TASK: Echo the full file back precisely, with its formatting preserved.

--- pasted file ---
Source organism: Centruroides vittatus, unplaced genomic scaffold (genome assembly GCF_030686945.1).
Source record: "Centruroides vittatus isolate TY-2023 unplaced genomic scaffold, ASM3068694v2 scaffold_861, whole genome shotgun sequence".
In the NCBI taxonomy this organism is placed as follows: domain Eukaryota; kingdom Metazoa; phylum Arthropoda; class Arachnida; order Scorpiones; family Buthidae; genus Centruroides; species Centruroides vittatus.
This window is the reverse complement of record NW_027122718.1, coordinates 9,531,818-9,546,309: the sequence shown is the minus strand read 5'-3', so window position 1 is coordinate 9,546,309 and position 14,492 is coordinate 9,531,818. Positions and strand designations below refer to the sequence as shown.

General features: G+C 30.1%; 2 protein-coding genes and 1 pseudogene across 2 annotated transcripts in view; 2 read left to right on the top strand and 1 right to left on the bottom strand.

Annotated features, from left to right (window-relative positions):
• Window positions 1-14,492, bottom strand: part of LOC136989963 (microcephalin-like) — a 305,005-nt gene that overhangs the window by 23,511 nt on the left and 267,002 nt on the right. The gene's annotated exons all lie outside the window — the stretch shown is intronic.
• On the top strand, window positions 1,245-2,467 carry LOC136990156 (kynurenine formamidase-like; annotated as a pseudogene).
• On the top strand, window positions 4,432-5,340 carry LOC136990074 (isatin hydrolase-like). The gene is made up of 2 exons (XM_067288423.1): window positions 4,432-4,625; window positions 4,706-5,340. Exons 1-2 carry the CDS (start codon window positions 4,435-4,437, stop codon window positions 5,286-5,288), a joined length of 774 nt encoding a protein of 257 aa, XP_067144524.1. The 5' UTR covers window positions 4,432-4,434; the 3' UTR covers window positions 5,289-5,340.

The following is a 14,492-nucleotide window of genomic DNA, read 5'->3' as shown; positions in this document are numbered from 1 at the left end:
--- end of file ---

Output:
Source organism: Centruroides vittatus, unplaced genomic scaffold (genome assembly GCF_030686945.1).
Source record: "Centruroides vittatus isolate TY-2023 unplaced genomic scaffold, ASM3068694v2 scaffold_861, whole genome shotgun sequence".
In the NCBI taxonomy this organism is placed as follows: domain Eukaryota; kingdom Metazoa; phylum Arthropoda; class Arachnida; order Scorpiones; family Buthidae; genus Centruroides; species Centruroides vittatus.
This window is the reverse complement of record NW_027122718.1, coordinates 9,531,818-9,546,309: the sequence shown is the minus strand read 5'-3', so window position 1 is coordinate 9,546,309 and position 14,492 is coordinate 9,531,818. Positions and strand designations below refer to the sequence as shown.

General features: G+C 30.1%; 2 protein-coding genes and 1 pseudogene across 2 annotated transcripts in view; 2 read left to right on the top strand and 1 right to left on the bottom strand.

Annotated features, from left to right (window-relative positions):
• Window positions 1-14,492, bottom strand: part of LOC136989963 (microcephalin-like) — a 305,005-nt gene that overhangs the window by 23,511 nt on the left and 267,002 nt on the right. The gene's annotated exons all lie outside the window — the stretch shown is intronic.
• On the top strand, window positions 1,245-2,467 carry LOC136990156 (kynurenine formamidase-like; annotated as a pseudogene).
• On the top strand, window positions 4,432-5,340 carry LOC136990074 (isatin hydrolase-like). The gene is made up of 2 exons (XM_067288423.1): window positions 4,432-4,625; window positions 4,706-5,340. Exons 1-2 carry the CDS (start codon window positions 4,435-4,437, stop codon window positions 5,286-5,288), a joined length of 774 nt encoding a protein of 257 aa, XP_067144524.1. The 5' UTR covers window positions 4,432-4,434; the 3' UTR covers window positions 5,289-5,340.

The following is a 14,492-nucleotide window of genomic DNA, read 5'->3' as shown; positions in this document are numbered from 1 at the left end: